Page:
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Infectious/Autoimmune Disorders

Role of HHV-6B Infection in Mesial Temporal Lobe Epilepsy

Authors:

John J Millichap ,

Northwestern University Feinberg School of Medicine, US
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J Gordon Millichap

Northwestern University Feinberg School of Medicine, US
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Abstract

Investigators from Fujita Health University, Toyoake, and National Epilepsy Center, Shizuoka, Japan, studied the pathogenic role of HHV-6B in patients with mesial temporal lobe epilepsy (MTLE). Of 75 intractable MTLE patients, 52 had mesial temporal sclerosis (MTS) and 23 were non-MTS patients.
How to Cite: Millichap, J.J. and Millichap, J.G., 2015. Role of HHV-6B Infection in Mesial Temporal Lobe Epilepsy. Pediatric Neurology Briefs, 29(5), p.40. DOI: http://doi.org/10.15844/pedneurbriefs-29-5-7
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  Published on 30 May 2015
 Accepted on 27 May 2015            Submitted on 20 May 2015

Investigators from Fujita Health University, Toyoake, and National Epilepsy Center, Shizuoka, Japan, studied the pathogenic role of HHV-6B in patients with mesial temporal lobe epilepsy (MTLE). Of 75 intractable MTLE patients, 52 had mesial temporal sclerosis (MTS) and 23 were non-MTS patients. Resected samples of hippocampus, amygdala, and mixed samples of amygdala and uncus were examined by real-time polymerase chain reaction (PCR) and reverse-transcriptase PCR to detect viral DNA and messenger RNA (mRNA), respectively. Detection of HHV-6 DNA was higher in MTS patients than non-MTS patients. Of 9 herpes viruses analyzed, HHV-6 was the most frequently detected. DNA was determined in 12/27 HHV-6 DNA-positive samples and no HHV-6B mRNA were detected in all samples. In MTS patients, expression of monocyte chemotactic protein-1 and glial fibrillary acidic protein were significantly higher in the amygdala samples with HHV-6 DNA than those without viral DNA. The number of prolonged febrile seizures early in life was higher in the MTS patients than the non-MTS patients. HHV-6B may play an important role in the pathogenesis of MTS via modification of host gene expression. Latent infection rather than reactivation of HHV-6 probably contributes to the development of MTS. [1]

COMMENTARY. Prolonged febrile seizures or febrile status epilepticus (FSE) are associated with an increased risk of MTS and TLE, the subject of an ongoing, prospective multicenter study, the FEBSTAT study [2]. In 1964 and 1968, Falconer MA, Neurosurgeon at the Maudsley Hospital, London, UK, investigating the etiology of TLE, reported 13 (28%) of 47 cases with a history of infantile convulsions ascribed to fever [3, 4]. In comparison, 7 (15%) had a history of difficult birth. As early as 1956, Cavanagh and Meyer noted the high incidence of febrile convulsions preceding onset of TLE [5]. In the recent FEBSTAT study, HHV-6B viremia is reported in 54 of 169 subjects (32%) at the time of FSE [2].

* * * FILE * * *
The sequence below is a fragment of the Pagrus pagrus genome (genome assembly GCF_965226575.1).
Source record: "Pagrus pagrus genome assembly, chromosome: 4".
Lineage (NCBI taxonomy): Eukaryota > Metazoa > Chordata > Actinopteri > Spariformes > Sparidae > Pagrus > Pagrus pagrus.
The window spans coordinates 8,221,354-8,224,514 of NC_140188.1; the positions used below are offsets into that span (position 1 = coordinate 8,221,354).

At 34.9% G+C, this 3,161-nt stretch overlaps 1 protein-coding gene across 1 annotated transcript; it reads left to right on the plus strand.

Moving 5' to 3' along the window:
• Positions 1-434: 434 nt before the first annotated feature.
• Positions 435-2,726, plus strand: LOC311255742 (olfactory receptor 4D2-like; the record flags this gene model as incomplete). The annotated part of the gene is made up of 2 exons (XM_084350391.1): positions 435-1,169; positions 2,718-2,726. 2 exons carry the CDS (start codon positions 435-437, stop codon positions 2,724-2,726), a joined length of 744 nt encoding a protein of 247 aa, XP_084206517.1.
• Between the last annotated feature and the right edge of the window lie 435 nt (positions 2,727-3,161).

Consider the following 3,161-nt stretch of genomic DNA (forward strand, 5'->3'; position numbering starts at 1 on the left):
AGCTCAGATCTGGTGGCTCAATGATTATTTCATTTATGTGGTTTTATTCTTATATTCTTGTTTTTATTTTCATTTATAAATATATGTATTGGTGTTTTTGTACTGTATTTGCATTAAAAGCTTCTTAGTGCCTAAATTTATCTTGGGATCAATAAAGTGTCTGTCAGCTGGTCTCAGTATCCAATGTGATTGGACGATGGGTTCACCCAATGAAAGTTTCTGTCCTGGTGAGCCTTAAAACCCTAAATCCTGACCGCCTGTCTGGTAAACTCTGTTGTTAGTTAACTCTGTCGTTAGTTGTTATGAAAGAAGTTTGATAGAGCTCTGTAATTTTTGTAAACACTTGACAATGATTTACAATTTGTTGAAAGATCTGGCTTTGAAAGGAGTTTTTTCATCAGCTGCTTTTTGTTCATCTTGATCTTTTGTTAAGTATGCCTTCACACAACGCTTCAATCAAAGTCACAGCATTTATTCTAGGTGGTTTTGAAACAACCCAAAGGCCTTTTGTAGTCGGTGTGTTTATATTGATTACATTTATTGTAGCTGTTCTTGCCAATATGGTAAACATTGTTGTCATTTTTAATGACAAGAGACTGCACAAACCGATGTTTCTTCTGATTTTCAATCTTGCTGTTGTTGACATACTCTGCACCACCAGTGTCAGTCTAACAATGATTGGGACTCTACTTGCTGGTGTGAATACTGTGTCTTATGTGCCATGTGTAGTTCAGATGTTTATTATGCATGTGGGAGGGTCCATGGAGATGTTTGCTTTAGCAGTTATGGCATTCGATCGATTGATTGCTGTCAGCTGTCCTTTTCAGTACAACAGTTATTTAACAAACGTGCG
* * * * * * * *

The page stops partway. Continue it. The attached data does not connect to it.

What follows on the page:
A relationship between MTS and a history of febrile seizures and HHV-6B positivity is demonstrated in the current study [1]. Further, the viral load of HHV-6B correlates with markers that reflect inflammatory injury. Neuroinflammation is recognized as a key component of epilepsy pathogenesis [6]. If HHV-6-related febrile seizures are involved in the etiology of temporal sclerosis and TLE, antivirals that penetrate the blood-brain barrier administered at a young age for treatment of prolonged febrile seizures could prevent the development of MTLE [6].

Disclosures

The author(s) have declared that no competing interests exist.

References

  1. Kawamura, Y Nakayama, A Kato, T Miura, H Ishihara, N Ihira, M et al. (2015). Pathogenic Role of Human Herpesvirus 6B Infection in Mesial Temporal Lobe Epilepsy. J Infect Dis, Epub 2015 Apr 3.DOI: https://doi.org/10.1093/infdis/jiv160 [PubMed]  

  2. Epstein, LG Shinnar, S Hesdorffer, DC Nordli, DR Hamidullah, A Benn, EK et al. (2012). Human herpesvirus 6 and 7 in febrile status epilepticus: the FEBSTAT study. Epilepsia 53(9): 1481–8, DOI: https://doi.org/10.1111/j.1528-1167.2012.03542.x [PubMed]  

  3. Falconer, MA, Serafetinides, EA and Corsellis, JA (1964). Etiology and Pathogenesis of Temporal Lobe Epilepsy. Arch Neurol 10: 233–48, DOI: https://doi.org/10.1001/archneur.1964.00460150003001 [PubMed]  

  4. Falconer, MA and Taylor, DC (1968). Surgical treatment of drug-resistant epilepsy due to mesial temporal sclerosis. Etiology and significance. Arch Neurol 19(4): 353–61, DOI: https://doi.org/10.1001/archneur.1968.00480040019001 [PubMed]  

  5. Cavanagh, JB and Meyer, A (1956). Aetiological aspects of Ammon's horn sclerosis associated with temporal lobe epilepsy. Br Med J 2(5006): 1403–7, DOI: https://doi.org/10.1136/bmj.2.5006.1403 [PubMed]  

  6. Leibovitch, EC and Jacobson, S (2015). Human Herpesvirus 6 as a Viral Trigger in Mesial Temporal Lobe Epilepsy. J Infect Dis, Epub 2015 Apr 3.DOI: https://doi.org/10.1093/infdis/jiv162 [PubMed]  


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